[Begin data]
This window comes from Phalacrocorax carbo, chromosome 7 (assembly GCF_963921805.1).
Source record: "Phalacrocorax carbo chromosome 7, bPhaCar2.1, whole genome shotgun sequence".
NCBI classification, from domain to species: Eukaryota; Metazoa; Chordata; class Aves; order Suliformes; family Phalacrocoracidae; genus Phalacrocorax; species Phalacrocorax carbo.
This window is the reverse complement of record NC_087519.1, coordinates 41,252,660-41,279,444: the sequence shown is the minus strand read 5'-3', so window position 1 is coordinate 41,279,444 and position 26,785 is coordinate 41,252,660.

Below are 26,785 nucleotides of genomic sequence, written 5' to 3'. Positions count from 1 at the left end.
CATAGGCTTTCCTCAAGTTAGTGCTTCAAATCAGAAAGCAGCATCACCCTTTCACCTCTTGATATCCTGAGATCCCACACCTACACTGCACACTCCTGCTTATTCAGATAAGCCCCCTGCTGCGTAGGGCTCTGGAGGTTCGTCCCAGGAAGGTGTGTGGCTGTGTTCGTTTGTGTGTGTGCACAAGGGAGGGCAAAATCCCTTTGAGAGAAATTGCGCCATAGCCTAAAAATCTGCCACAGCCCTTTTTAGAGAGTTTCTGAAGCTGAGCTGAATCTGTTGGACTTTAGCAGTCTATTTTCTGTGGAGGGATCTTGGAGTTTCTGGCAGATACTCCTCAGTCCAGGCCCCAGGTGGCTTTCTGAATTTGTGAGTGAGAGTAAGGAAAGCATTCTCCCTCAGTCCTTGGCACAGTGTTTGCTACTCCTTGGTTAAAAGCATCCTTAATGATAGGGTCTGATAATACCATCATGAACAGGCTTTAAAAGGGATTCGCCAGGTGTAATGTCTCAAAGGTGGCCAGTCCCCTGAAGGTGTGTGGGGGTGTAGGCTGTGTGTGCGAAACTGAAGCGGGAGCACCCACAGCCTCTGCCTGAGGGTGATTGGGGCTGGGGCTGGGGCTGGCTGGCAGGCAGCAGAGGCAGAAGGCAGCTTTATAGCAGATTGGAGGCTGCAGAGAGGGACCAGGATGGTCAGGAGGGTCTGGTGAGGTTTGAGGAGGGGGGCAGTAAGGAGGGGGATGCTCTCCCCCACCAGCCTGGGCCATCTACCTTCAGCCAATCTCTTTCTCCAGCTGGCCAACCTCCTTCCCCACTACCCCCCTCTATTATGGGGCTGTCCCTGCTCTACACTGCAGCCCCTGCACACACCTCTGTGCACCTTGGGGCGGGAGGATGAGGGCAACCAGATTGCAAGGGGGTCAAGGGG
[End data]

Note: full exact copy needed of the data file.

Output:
This window comes from Phalacrocorax carbo, chromosome 7 (assembly GCF_963921805.1).
Source record: "Phalacrocorax carbo chromosome 7, bPhaCar2.1, whole genome shotgun sequence".
NCBI classification, from domain to species: Eukaryota; Metazoa; Chordata; class Aves; order Suliformes; family Phalacrocoracidae; genus Phalacrocorax; species Phalacrocorax carbo.
This window is the reverse complement of record NC_087519.1, coordinates 41,252,660-41,279,444: the sequence shown is the minus strand read 5'-3', so window position 1 is coordinate 41,279,444 and position 26,785 is coordinate 41,252,660.

Below are 26,785 nucleotides of genomic sequence, written 5' to 3'. Positions count from 1 at the left end.
CATAGGCTTTCCTCAAGTTAGTGCTTCAAATCAGAAAGCAGCATCACCCTTTCACCTCTTGATATCCTGAGATCCCACACCTACACTGCACACTCCTGCTTATTCAGATAAGCCCCCTGCTGCGTAGGGCTCTGGAGGTTCGTCCCAGGAAGGTGTGTGGCTGTGTTCGTTTGTGTGTGTGCACAAGGGAGGGCAAAATCCCTTTGAGAGAAATTGCGCCATAGCCTAAAAATCTGCCACAGCCCTTTTTAGAGAGTTTCTGAAGCTGAGCTGAATCTGTTGGACTTTAGCAGTCTATTTTCTGTGGAGGGATCTTGGAGTTTCTGGCAGATACTCCTCAGTCCAGGCCCCAGGTGGCTTTCTGAATTTGTGAGTGAGAGTAAGGAAAGCATTCTCCCTCAGTCCTTGGCACAGTGTTTGCTACTCCTTGGTTAAAAGCATCCTTAATGATAGGGTCTGATAATACCATCATGAACAGGCTTTAAAAGGGATTCGCCAGGTGTAATGTCTCAAAGGTGGCCAGTCCCCTGAAGGTGTGTGGGGGTGTAGGCTGTGTGTGCGAAACTGAAGCGGGAGCACCCACAGCCTCTGCCTGAGGGTGATTGGGGCTGGGGCTGGGGCTGGCTGGCAGGCAGCAGAGGCAGAAGGCAGCTTTATAGCAGATTGGAGGCTGCAGAGAGGGACCAGGATGGTCAGGAGGGTCTGGTGAGGTTTGAGGAGGGGGGCAGTAAGGAGGGGGATGCTCTCCCCCACCAGCCTGGGCCATCTACCTTCAGCCAATCTCTTTCTCCAGCTGGCCAACCTCCTTCCCCACTACCCCCCTCTATTATGGGGCTGTCCCTGCTCTACACTGCAGCCCCTGCACACACCTCTGTGCACCTTGGGGCGGGAGGATGAGGGCAACCAGATTGCAAGGGGGTCAAGGGG